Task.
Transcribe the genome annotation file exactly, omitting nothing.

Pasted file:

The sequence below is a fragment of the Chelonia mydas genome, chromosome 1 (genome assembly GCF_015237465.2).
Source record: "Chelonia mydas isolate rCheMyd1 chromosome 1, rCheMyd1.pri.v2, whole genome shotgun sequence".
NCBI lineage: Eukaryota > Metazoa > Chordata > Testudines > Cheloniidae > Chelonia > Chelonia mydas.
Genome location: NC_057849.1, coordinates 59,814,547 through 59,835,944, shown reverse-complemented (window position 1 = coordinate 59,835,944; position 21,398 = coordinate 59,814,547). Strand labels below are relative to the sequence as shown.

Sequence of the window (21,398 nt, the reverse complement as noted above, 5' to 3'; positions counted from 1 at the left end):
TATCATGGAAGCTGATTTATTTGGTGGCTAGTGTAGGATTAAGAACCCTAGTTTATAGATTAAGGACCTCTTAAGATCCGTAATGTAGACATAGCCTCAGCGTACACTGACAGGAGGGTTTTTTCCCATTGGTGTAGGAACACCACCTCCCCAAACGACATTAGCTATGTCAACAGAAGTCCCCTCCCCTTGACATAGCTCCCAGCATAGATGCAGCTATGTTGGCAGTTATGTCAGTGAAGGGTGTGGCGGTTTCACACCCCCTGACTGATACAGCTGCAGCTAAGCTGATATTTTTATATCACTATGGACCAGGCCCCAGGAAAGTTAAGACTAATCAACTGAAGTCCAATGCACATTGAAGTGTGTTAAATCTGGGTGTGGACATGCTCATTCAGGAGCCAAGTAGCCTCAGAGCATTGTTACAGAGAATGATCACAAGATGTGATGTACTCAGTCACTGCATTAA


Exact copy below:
The sequence below is a fragment of the Chelonia mydas genome, chromosome 1 (genome assembly GCF_015237465.2).
Source record: "Chelonia mydas isolate rCheMyd1 chromosome 1, rCheMyd1.pri.v2, whole genome shotgun sequence".
NCBI lineage: Eukaryota > Metazoa > Chordata > Testudines > Cheloniidae > Chelonia > Chelonia mydas.
Genome location: NC_057849.1, coordinates 59,814,547 through 59,835,944, shown reverse-complemented (window position 1 = coordinate 59,835,944; position 21,398 = coordinate 59,814,547). Strand labels below are relative to the sequence as shown.

Sequence of the window (21,398 nt, the reverse complement as noted above, 5' to 3'; positions counted from 1 at the left end):
TATCATGGAAGCTGATTTATTTGGTGGCTAGTGTAGGATTAAGAACCCTAGTTTATAGATTAAGGACCTCTTAAGATCCGTAATGTAGACATAGCCTCAGCGTACACTGACAGGAGGGTTTTTTCCCATTGGTGTAGGAACACCACCTCCCCAAACGACATTAGCTATGTCAACAGAAGTCCCCTCCCCTTGACATAGCTCCCAGCATAGATGCAGCTATGTTGGCAGTTATGTCAGTGAAGGGTGTGGCGGTTTCACACCCCCTGACTGATACAGCTGCAGCTAAGCTGATATTTTTATATCACTATGGACCAGGCCCCAGGAAAGTTAAGACTAATCAACTGAAGTCCAATGCACATTGAAGTGTGTTAAATCTGGGTGTGGACATGCTCATTCAGGAGCCAAGTAGCCTCAGAGCATTGTTACAGAGAATGATCACAAGATGTGATGTACTCAGTCACTGCATTAA